Can You Imitate Other Sites For Higher Conversions?

Can You Imitate Other Sites For Higher Conversions?

Of course you can. We did this recently ourselves when we were inspired by one of AppSumo's prominent patterns. When we tested the pattern, it increased our signups by +191% on our very own goodui.org. Here is a short story about what gave us the confidence to imitate another site and reap the benefits of higher conversions - thanks AppSumo.

What AppSumo Did & What We Did On GoodUI

AppSumo Vs GoodUI
The Full Height Email Grab is a pattern which shows a signup form with a lot of padding that precedes the rest of a landing page. It's essentially a large, full window height container which probably makes any visitor take a few seconds before realizing that there is more content underneath. It definitely maximizes attention towards the call to action with deep focus and no distractions. I noticed this interesting pattern a few years ago on AppSumo.com and did not think much of it. When a year or two passed however, and the pattern was still being used, I started wondering if perhaps it was an effective one with potential for reuse. I always thought that the team at AppSumo are analytical, data focused and are known to a/b test their work. More so, they actually turned this pattern into a service / app called the Welcome Mat with a big conversion increase claim. Ok, by this point in time I knew this needed to be tested and so we did on our own goodui.org landing page.

The results? The variation with the Full Height Email Grab outperformed our control page with a floating bottom footer by a strong +191% to signups. This became one of our first indications that perhaps it pays to look around and see what others are doing.

Can Effects Repeat From One Site To Another?

There seems to be some perpetuated myth about non repeatability of effects. The claim is that what happens on one site will always remain unique to only that specific site and copying the success of others is futile. I no longer buy this extreme argument of ultra specificity. Surely some problems might be more specific to a given business, but there will also be some patterns which are more general to human beings. Some human behaviors are predictably grounded in social conditioning, psychology and biology (if not, we'd all behave randomly). These more general patterns come with a greater probability of repeating themselves, and so it makes complete sense to look for them. Repeating patterns also lower effort which translates into a higher return on investment.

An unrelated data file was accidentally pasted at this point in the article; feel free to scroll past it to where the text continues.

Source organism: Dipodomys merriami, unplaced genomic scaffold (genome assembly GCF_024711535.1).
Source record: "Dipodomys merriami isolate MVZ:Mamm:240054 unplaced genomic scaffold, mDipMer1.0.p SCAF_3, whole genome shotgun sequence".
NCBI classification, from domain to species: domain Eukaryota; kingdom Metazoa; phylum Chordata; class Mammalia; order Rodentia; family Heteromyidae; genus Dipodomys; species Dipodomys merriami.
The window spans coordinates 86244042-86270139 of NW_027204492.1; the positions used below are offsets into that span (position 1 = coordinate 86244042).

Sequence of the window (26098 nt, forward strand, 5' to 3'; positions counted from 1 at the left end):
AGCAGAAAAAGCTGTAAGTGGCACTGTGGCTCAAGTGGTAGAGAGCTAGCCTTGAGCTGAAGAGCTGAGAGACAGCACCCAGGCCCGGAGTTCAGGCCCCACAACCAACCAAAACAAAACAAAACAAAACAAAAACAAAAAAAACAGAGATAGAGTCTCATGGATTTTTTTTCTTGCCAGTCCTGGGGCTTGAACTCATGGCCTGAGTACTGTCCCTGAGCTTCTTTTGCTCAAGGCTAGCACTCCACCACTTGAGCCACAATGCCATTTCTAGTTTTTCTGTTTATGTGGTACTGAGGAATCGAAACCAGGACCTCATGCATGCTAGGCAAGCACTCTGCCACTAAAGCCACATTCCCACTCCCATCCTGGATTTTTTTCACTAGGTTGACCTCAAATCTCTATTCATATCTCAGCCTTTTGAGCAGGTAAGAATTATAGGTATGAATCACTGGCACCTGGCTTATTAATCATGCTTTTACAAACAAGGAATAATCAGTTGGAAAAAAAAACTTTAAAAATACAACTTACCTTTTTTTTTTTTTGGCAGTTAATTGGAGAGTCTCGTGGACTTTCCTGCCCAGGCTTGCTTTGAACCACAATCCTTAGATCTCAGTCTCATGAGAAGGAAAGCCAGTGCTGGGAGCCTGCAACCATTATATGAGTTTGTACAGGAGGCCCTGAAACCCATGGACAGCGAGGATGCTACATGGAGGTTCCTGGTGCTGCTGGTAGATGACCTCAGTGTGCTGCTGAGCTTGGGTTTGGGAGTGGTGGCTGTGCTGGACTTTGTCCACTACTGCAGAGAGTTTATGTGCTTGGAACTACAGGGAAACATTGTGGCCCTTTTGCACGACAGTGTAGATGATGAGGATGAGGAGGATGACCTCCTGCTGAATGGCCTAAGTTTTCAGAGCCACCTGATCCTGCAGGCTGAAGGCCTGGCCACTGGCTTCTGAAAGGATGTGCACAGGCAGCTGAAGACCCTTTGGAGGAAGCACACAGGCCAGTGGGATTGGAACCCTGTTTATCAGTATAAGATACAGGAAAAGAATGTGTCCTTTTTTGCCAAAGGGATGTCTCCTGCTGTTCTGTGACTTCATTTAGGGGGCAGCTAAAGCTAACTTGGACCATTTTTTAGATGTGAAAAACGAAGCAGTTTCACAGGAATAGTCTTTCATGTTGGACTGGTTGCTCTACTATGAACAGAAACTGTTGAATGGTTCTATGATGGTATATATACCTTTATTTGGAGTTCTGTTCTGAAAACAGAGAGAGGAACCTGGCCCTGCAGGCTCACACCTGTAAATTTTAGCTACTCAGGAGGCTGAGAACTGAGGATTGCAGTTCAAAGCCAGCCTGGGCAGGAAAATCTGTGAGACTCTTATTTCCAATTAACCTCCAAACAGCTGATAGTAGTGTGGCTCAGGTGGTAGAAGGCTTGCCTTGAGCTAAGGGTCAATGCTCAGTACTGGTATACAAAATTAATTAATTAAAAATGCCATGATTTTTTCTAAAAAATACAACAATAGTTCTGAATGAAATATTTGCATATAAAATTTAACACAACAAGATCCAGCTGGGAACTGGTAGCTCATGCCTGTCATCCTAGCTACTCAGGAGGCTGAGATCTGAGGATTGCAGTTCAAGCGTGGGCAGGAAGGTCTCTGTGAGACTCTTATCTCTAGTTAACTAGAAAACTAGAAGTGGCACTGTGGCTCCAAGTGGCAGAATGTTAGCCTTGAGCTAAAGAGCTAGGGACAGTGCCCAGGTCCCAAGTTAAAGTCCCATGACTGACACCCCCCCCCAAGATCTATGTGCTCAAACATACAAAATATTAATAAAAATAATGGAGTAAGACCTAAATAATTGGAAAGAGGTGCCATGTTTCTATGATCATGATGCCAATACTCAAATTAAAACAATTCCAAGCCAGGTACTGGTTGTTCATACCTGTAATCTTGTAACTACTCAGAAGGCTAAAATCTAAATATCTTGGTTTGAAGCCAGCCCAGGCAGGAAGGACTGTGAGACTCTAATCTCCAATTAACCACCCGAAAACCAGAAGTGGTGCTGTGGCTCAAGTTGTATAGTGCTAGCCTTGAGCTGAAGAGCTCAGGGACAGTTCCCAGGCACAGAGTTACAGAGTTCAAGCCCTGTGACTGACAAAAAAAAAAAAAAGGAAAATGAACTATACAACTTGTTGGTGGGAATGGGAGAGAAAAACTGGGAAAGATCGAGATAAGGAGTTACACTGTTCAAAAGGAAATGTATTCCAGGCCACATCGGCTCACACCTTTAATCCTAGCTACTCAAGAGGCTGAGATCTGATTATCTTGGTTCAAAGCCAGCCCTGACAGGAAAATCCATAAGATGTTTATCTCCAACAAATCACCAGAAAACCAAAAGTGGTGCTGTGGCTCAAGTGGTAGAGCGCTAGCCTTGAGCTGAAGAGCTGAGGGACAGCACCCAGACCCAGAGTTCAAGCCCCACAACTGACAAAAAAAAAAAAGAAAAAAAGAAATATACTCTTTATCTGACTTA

Pointers For Imitating Other Websites

Of course we do not advocate to blindly copy others out of desperation for matching someone's success. Here are few pointers when seeking inspiration:

  • Stay Clear of Popularity

    Popular patterns do not guarantee anything. Flash, splash, intro pages were once popular. Carousels are popular. The belief in fire/earth/water/air as the key ingredients of matter was once popular.

  • Test It

    If you are going to imitate some UI pattern out there, consider it having a big degree of uncertainty. Since you can't pry into another company's analytics, it's probably better to a/b test ideas you get inspired about.

  • Don't Just Copy

    It's probably obvious that ripping code, design, copy from another site is not nice (surely unethical and maybe even illegal). Seek inspiration and imitate, but put in the work to make it your own.

  • Seek Ideas From Smart People

    If you know that a company has data scientists, optimization experts, analytics gurus, chances might be higher that what they have publicly facing is ever becoming better and better (as opposed to spinning round and round with opinions).

Multiple Sources Of Higher Conversion Ideas

We are always searching for higher conversion ideas, no matter where they are. They may originate from various sources such as: drop offs in analytics, unmet customer needs, our own exploratory ideas, successes we observe in past a/b tests, or even interesting patterns used by others. The more sources of inspiration which we can combine together, the higher the chance for finding higher optimums. In this case, we were able to replicate successfully something which worked for a completely different site. This leads me to believe that more repeatable patterns are waiting around to be discovered, just around the corner, if we only look for them.

What's Your Story?

Were you ever inspired by another site and have data to prove it also did/didn't work on your site?


See What Exactly We Tested In Datastories #21




Comments

  • Justin Rondeau

    Justin Rondeau 3 years ago 00

    Popularity doesn't entail better performance, but meeting user expectations with a design schema they expect is just a better user experience.

    As we know a better user experience leads to a better conversion rate. I tested several of the 'common' practices on pages to see how they would impact conversions (leads and sales) and out of 10 tests 8 increased conversions, 1 flatlined, and 1 lost.

  • Neil

    Neil 3 years ago 00

    How are you measuring quality of lead? This approach banners significant conversion increases but how many are real emails? We've seen this approach prompts people to enter a made up email just to get past the form. Does quality equal quantity?

    • Jakub Linowski

      Jakub Linowski 3 years ago 00

      Hi Neil. In the A/B test we measured real signups with a post email confirmation step from a visit to a thank you page.

  • Mathieu Hamel

    Mathieu Hamel 3 years ago 00

    I was exactly showing this AppSumo fullpage email grabber to a client when discussing the use of a modal form. Great article, justifies the use of this pattern for lead capture. Best,